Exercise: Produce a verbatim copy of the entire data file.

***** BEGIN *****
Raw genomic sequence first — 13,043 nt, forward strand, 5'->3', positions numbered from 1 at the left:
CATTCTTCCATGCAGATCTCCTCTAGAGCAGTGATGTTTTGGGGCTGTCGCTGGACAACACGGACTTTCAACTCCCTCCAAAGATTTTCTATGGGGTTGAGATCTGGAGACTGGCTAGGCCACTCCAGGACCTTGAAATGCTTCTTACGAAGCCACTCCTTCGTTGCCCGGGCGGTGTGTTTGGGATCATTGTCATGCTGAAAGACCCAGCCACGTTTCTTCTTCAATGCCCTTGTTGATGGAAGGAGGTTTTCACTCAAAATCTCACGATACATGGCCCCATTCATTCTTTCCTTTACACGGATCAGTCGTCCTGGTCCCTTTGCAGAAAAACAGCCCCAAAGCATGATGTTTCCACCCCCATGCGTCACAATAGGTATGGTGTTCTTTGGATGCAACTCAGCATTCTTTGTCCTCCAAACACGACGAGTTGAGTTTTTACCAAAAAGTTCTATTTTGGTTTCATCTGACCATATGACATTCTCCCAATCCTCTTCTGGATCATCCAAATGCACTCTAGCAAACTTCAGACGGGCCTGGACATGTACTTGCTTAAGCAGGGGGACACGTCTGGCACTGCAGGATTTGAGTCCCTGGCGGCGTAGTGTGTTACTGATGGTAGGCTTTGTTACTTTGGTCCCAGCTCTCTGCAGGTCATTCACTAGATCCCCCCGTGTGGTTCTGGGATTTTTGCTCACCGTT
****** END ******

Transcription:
Raw genomic sequence first — 13,043 nt, forward strand, 5'->3', positions numbered from 1 at the left:
CATTCTTCCATGCAGATCTCCTCTAGAGCAGTGATGTTTTGGGGCTGTCGCTGGACAACACGGACTTTCAACTCCCTCCAAAGATTTTCTATGGGGTTGAGATCTGGAGACTGGCTAGGCCACTCCAGGACCTTGAAATGCTTCTTACGAAGCCACTCCTTCGTTGCCCGGGCGGTGTGTTTGGGATCATTGTCATGCTGAAAGACCCAGCCACGTTTCTTCTTCAATGCCCTTGTTGATGGAAGGAGGTTTTCACTCAAAATCTCACGATACATGGCCCCATTCATTCTTTCCTTTACACGGATCAGTCGTCCTGGTCCCTTTGCAGAAAAACAGCCCCAAAGCATGATGTTTCCACCCCCATGCGTCACAATAGGTATGGTGTTCTTTGGATGCAACTCAGCATTCTTTGTCCTCCAAACACGACGAGTTGAGTTTTTACCAAAAAGTTCTATTTTGGTTTCATCTGACCATATGACATTCTCCCAATCCTCTTCTGGATCATCCAAATGCACTCTAGCAAACTTCAGACGGGCCTGGACATGTACTTGCTTAAGCAGGGGGACACGTCTGGCACTGCAGGATTTGAGTCCCTGGCGGCGTAGTGTGTTACTGATGGTAGGCTTTGTTACTTTGGTCCCAGCTCTCTGCAGGTCATTCACTAGATCCCCCCGTGTGGTTCTGGGATTTTTGCTCACCGTT